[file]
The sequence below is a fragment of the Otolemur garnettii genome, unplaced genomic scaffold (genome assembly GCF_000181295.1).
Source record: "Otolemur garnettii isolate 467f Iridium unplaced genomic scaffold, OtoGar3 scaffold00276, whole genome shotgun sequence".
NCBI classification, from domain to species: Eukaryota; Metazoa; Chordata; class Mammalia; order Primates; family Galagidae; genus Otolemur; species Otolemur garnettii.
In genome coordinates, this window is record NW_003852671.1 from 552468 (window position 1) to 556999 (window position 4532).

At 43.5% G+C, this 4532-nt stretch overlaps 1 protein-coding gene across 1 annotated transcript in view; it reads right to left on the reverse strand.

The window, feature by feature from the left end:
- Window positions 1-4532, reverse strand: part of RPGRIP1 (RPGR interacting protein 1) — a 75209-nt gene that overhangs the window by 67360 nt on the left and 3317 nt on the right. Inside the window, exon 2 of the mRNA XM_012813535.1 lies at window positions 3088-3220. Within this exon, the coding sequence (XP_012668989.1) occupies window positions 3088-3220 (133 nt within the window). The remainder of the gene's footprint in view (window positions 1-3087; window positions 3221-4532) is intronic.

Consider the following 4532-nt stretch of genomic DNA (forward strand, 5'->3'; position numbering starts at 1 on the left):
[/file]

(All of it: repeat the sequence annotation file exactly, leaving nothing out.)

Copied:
The sequence below is a fragment of the Otolemur garnettii genome, unplaced genomic scaffold (genome assembly GCF_000181295.1).
Source record: "Otolemur garnettii isolate 467f Iridium unplaced genomic scaffold, OtoGar3 scaffold00276, whole genome shotgun sequence".
NCBI classification, from domain to species: Eukaryota; Metazoa; Chordata; class Mammalia; order Primates; family Galagidae; genus Otolemur; species Otolemur garnettii.
In genome coordinates, this window is record NW_003852671.1 from 552468 (window position 1) to 556999 (window position 4532).

At 43.5% G+C, this 4532-nt stretch overlaps 1 protein-coding gene across 1 annotated transcript in view; it reads right to left on the reverse strand.

The window, feature by feature from the left end:
- Window positions 1-4532, reverse strand: part of RPGRIP1 (RPGR interacting protein 1) — a 75209-nt gene that overhangs the window by 67360 nt on the left and 3317 nt on the right. Inside the window, exon 2 of the mRNA XM_012813535.1 lies at window positions 3088-3220. Within this exon, the coding sequence (XP_012668989.1) occupies window positions 3088-3220 (133 nt within the window). The remainder of the gene's footprint in view (window positions 1-3087; window positions 3221-4532) is intronic.

Consider the following 4532-nt stretch of genomic DNA (forward strand, 5'->3'; position numbering starts at 1 on the left):